Covid-19 vaccine phishing scam circulating in North
Text message tells recipients they are ‘eligible’ for jab and seeks bank details
The Oxford/AstraZeneca Covid-19 vaccine in a syringe before being administered to a patient at Falls Surgery, Belfast. Photograph: Liam McBurney/PA Wire
An example of the scam message that uses the Covid-19 vaccine to attempt to access bank details. Image courtesy of PSNI
A new text message scam is circulating in Northern Ireland that uses the Covid-19 vaccine to trick people into revealing their bank details.
The Police Service of Northern Ireland (PSNI) warned people to be on their guard against the phishing scam, which tells the recipient they are “eligible” for vaccination.
The scam message claims that “we have identified that you are eligible to apply for your vaccine” and includes a link to a website which appears to be from the NHS but which is in fact a fake.
The website then asks people to provide their bank details.
“If you receive a text or email that asks you to click on a link or for you to provide information, such as your name, credit card or bank details, it’s likely to be a scam,” the PSNI said.
“Scams can come in many forms, and this one is just the latest attempt by fraudsters to exploit the pandemic for financial gain.”
Two types of vaccines have been approved for use in the North, with the first introduced in December and the second, developed by OxfordAstraZeneca, given for the first time earlier this week by GPs, who are vaccinating the over-80s at their surgeries.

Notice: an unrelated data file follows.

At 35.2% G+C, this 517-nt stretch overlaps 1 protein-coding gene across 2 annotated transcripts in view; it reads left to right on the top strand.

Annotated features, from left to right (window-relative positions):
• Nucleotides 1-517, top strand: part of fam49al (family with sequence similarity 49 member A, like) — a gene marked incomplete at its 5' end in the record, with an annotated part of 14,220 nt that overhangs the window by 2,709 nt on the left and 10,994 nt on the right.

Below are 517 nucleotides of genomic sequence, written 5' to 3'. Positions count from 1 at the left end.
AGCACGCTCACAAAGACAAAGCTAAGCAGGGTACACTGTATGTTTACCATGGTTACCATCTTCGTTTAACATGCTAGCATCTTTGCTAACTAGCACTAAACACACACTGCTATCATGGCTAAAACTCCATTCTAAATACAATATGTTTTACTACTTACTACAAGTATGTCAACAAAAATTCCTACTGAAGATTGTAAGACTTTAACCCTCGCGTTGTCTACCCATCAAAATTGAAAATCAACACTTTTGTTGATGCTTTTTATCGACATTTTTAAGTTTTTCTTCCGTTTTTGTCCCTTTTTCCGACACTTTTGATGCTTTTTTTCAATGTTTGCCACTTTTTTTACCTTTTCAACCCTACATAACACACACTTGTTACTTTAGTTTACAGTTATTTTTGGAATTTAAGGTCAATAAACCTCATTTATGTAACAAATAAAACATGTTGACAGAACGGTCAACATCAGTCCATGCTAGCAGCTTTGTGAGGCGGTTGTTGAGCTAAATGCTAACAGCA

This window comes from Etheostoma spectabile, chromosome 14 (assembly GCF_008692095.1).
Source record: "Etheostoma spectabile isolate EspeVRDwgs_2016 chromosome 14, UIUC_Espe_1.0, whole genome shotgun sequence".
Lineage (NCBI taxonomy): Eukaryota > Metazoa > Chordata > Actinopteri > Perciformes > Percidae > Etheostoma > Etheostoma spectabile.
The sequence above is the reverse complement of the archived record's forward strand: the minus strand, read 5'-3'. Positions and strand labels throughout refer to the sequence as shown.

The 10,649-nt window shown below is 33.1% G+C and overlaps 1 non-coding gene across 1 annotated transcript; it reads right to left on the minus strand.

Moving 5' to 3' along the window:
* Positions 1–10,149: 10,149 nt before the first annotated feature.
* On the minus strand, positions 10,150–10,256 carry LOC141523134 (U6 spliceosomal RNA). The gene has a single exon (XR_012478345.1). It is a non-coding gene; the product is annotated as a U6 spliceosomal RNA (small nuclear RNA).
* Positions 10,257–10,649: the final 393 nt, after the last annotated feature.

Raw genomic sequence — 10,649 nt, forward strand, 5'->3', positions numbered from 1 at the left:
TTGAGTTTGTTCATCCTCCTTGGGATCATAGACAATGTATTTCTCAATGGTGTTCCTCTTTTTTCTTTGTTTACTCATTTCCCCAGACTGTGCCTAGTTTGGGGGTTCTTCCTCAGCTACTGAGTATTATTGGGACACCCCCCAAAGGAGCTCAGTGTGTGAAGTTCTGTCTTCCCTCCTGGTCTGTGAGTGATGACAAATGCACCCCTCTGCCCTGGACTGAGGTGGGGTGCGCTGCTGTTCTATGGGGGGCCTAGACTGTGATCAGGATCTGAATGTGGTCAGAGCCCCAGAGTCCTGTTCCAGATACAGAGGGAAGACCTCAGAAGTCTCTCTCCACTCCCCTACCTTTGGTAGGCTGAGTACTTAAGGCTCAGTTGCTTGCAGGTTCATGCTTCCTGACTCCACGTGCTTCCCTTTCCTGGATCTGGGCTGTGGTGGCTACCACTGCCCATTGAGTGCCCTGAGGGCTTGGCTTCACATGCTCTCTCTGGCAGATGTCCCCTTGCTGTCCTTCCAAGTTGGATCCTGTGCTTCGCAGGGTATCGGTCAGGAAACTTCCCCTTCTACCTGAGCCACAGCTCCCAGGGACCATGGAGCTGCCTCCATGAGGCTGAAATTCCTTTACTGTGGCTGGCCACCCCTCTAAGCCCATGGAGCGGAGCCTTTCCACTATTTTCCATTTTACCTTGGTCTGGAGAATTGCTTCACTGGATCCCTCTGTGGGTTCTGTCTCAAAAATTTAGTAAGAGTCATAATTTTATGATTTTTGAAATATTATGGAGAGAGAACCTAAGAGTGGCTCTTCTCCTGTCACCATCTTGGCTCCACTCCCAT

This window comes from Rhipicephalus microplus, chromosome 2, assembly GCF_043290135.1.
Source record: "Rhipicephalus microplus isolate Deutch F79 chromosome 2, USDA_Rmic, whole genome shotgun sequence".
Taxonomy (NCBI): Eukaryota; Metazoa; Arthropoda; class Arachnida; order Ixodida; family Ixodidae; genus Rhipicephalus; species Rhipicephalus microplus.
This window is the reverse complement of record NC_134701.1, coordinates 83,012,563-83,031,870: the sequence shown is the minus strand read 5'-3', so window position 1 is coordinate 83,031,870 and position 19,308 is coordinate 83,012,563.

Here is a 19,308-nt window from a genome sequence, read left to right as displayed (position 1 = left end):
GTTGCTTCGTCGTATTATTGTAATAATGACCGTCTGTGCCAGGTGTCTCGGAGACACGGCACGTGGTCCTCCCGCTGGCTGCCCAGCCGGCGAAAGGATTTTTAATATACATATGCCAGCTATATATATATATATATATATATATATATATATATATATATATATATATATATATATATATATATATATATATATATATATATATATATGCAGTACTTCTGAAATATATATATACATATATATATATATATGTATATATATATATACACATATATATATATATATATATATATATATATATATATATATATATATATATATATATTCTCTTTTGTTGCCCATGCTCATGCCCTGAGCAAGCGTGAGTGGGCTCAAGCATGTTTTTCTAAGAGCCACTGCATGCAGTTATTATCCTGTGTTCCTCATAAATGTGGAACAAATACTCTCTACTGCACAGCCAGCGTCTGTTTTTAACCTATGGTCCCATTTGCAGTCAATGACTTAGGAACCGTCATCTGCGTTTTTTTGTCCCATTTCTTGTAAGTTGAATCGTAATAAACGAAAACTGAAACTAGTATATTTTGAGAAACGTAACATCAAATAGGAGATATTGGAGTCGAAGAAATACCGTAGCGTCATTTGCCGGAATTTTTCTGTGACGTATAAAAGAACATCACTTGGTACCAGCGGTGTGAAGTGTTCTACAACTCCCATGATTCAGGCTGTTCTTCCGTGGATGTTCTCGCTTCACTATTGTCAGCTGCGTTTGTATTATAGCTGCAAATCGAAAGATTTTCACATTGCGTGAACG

About 50,000 people in Northern Ireland have so far received their first dose of coronavirus vaccine, with nine out of 10 care home residents inoculated.
The North’s Minister for Health, Robin Swann, said he hoped to have all over-80s vaccinated in the next few weeks.
The PSNI advised that people could protect themselves from scams by ensuring they did not open attachments or click on links in emails or texts from people they did not know.
Never give out personal information, banking details or passwords in response to an email, text or phone call without verifying the caller is who they say they are, and always go directly to a website by typing out the address yourself rather than clicking on a link, the police said.